Kids In A Cashless World: Three Dangers Parents Need To Be Aware Of
July 1, 2022 - 8 minutes read
Posted by Claire Parker
Is cashless best for children? Find out about the pitfalls of presenting plastic just when kids are learning about the true value of money.
In our fourth instalment in a series from guest blogger, Will Rainey, he warns parents about the dangers of kids overspending when they no longer deal in cash but how, from a young age, we can teach them to resist spending it all at once.
After a career as an investment consultant, Will is the noted author of the children’s book, Grandpa’s Fortune Fables, and founder of bluetreesavings.com which helps thousands of parents talk to their children about money so they grow up to be financially healthy and wealthy.
Guest blog – Will Rainey
I am often asked about my views on the impact on kids as we move further into a cashless world. In truth, I believe that whilst there are some positives of a cashless world (e.g. harder to lose or steal money, less money laundering, convenience), there are also a lot of dangers. These could lead to our kids overspending as they miss out on the lessons we naturally pick up by using cash.
In this blog, I go through 3 areas which we, as parents, need to be mindful of when it comes to our kids and money in a cashless world.
ONE : Cashless is designed to make us spend more
Company director 🧛♂️ : “How can we get people to spend more money?”
Company worker 🙋♂️: “Let’s make purchasing contactless, so people spend money before they have time to think about what they really want or need.”
Company director 🧛♂️: “Great idea!! People will spend more and thank us for making their lives more convenient!”
* In addition, research by MIT has also shown that using a card, rather than cash, produces a brain reaction which increases our desire to spend and this of course leads people to actually spending more.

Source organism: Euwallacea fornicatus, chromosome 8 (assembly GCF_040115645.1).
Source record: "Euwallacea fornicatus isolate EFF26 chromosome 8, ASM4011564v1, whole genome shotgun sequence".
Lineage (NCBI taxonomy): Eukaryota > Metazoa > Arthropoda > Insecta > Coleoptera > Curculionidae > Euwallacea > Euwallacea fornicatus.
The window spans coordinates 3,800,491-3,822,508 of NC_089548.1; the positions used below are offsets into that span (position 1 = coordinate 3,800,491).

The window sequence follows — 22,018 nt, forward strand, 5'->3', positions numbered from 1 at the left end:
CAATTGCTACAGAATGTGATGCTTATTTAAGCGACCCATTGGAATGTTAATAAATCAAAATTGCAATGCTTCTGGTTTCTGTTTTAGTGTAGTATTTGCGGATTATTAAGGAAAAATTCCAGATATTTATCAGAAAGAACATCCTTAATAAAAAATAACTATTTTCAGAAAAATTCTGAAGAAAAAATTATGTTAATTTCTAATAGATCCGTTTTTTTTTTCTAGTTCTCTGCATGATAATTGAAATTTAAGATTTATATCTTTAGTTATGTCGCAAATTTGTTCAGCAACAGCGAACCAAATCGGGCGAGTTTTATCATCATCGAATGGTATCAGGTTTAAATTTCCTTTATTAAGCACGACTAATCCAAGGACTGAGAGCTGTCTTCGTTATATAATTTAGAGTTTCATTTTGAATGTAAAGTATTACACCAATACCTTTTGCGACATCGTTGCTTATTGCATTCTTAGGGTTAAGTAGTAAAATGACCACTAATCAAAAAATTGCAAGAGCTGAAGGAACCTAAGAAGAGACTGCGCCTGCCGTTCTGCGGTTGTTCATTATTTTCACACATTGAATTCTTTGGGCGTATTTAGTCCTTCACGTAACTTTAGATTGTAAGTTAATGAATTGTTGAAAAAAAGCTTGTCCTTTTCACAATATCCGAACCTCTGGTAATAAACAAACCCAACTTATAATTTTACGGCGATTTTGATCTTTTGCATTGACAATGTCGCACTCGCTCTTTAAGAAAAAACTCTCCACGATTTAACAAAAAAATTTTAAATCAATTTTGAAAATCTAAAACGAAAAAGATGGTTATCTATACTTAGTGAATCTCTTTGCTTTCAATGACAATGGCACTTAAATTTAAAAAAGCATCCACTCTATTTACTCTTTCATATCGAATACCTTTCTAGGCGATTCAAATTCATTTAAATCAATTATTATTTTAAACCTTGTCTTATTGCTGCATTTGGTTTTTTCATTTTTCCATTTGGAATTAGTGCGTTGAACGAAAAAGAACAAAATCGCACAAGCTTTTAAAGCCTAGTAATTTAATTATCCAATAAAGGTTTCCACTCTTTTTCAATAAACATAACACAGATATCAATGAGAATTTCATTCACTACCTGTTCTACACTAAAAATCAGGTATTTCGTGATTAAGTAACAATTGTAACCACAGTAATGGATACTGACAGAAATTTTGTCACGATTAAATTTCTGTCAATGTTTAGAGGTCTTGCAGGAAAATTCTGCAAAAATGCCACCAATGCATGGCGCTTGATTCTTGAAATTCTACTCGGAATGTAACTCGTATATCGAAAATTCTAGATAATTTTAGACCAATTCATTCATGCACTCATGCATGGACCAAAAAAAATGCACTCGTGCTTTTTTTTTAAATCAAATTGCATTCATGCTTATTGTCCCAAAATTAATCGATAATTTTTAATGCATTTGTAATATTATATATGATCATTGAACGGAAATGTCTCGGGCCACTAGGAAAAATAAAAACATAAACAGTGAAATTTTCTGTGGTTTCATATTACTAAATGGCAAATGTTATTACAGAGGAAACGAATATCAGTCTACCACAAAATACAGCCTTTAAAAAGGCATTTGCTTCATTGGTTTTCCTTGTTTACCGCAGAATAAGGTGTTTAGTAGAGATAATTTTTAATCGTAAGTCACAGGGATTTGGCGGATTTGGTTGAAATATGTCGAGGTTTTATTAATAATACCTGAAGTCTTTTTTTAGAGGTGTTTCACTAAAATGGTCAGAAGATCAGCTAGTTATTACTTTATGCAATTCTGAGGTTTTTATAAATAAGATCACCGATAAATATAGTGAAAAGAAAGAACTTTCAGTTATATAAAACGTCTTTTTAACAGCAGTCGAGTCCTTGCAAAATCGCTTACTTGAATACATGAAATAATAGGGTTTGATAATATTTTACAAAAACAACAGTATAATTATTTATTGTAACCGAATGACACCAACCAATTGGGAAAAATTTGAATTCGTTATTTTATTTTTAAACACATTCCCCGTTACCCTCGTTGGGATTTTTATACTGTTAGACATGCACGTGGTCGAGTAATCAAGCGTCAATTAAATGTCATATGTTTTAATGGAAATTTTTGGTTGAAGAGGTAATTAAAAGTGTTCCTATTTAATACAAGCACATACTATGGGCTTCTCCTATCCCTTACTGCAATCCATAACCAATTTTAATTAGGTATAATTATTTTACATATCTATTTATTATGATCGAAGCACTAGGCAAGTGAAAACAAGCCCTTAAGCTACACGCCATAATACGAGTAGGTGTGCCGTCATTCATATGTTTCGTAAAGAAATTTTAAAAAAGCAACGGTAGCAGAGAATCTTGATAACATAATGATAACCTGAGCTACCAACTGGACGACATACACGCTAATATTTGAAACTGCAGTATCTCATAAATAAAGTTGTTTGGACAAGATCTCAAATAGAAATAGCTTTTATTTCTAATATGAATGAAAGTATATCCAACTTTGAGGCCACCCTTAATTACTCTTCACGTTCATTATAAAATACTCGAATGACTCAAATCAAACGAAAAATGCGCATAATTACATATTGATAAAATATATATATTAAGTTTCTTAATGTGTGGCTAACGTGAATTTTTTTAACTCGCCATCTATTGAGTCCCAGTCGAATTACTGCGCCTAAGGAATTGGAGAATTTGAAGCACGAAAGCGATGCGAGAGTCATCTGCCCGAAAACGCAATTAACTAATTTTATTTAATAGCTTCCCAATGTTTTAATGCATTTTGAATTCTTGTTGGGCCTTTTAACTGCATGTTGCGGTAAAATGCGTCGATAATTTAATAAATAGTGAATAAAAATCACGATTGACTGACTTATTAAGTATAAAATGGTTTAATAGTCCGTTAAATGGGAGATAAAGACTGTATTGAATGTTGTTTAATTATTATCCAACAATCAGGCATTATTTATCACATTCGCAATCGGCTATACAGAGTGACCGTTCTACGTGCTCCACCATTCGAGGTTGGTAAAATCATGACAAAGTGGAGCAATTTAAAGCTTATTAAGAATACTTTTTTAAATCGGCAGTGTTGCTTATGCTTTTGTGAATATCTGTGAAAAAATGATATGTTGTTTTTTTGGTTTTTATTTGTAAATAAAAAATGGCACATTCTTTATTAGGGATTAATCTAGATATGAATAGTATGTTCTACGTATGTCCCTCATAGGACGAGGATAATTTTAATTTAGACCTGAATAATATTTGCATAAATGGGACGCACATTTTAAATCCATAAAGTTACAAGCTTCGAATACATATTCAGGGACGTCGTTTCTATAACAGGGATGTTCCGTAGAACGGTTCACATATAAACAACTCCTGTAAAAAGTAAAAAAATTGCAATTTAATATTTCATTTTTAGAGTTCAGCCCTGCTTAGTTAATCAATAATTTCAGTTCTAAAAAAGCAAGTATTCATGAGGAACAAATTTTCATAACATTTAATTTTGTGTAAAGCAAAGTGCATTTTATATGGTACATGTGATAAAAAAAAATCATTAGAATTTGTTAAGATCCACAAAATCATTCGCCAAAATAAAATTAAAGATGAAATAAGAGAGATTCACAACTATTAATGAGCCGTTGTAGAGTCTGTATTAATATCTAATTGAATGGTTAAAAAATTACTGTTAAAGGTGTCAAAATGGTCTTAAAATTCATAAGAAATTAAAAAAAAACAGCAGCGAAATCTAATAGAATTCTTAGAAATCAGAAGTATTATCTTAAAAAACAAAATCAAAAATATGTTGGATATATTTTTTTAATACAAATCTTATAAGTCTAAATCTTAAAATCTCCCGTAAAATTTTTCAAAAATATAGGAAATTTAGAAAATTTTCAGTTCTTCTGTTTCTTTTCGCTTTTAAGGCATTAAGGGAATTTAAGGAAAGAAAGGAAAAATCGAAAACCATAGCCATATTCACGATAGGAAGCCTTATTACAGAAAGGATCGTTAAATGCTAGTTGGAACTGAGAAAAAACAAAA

In a world where people are overspending, we need to make sure our kids build up a resistance to spending all their money from a young age. We need them to be aware of the things that are likely to lead them to spend their money. As the mock conversations above highlights, companies want cashless spending as we will spend more. The easier something is to do, the more likely we are to do it.
If you can resist, I’d recommend that you avoid giving your kids a debit card when they are young. Focus on them forming a saving habit using cash from a young age and only introduce these debit cards once they are saving. (if you don’t have cash around the house, no worries, I’ve added a solution at the end of this blog).
I strongly recommend you read ‘The Trip To The Village’ story to your kids to help them see how companies find ways to get us to spend.
Tip for you: Don’t store your credit card details on your computer. If you don’t have the energy to enter your credit cards to buy something then it means you don’t really want or need it.
TWO : Replacing the cash lessons
When our kids use cash they naturally learn a few different money lessons. These lessons will have to be proactively replaced by parents as we move into a cashless world. Let’s go through some of these key lessons:
A. Once spent, money is gone.
When kids hand over cash to buy something in a shop, they physically see their money going. With digital money, this isn’t always the case. They think that your ‘card’ has limitless money on it as they never see anything leave. There are many stories of parents who discovered their kids had spent thousands of pounds on in-app purchases as they didn’t realise money was real or limited.
On a side note for this point, when we hand over cash and see it disappear, we suffer a small ‘pain of loss’. Companies realise that we feel this pain and hence by moving to a cashless world it means they take away that pain so we spend more.
B. Seeing a transaction taking place.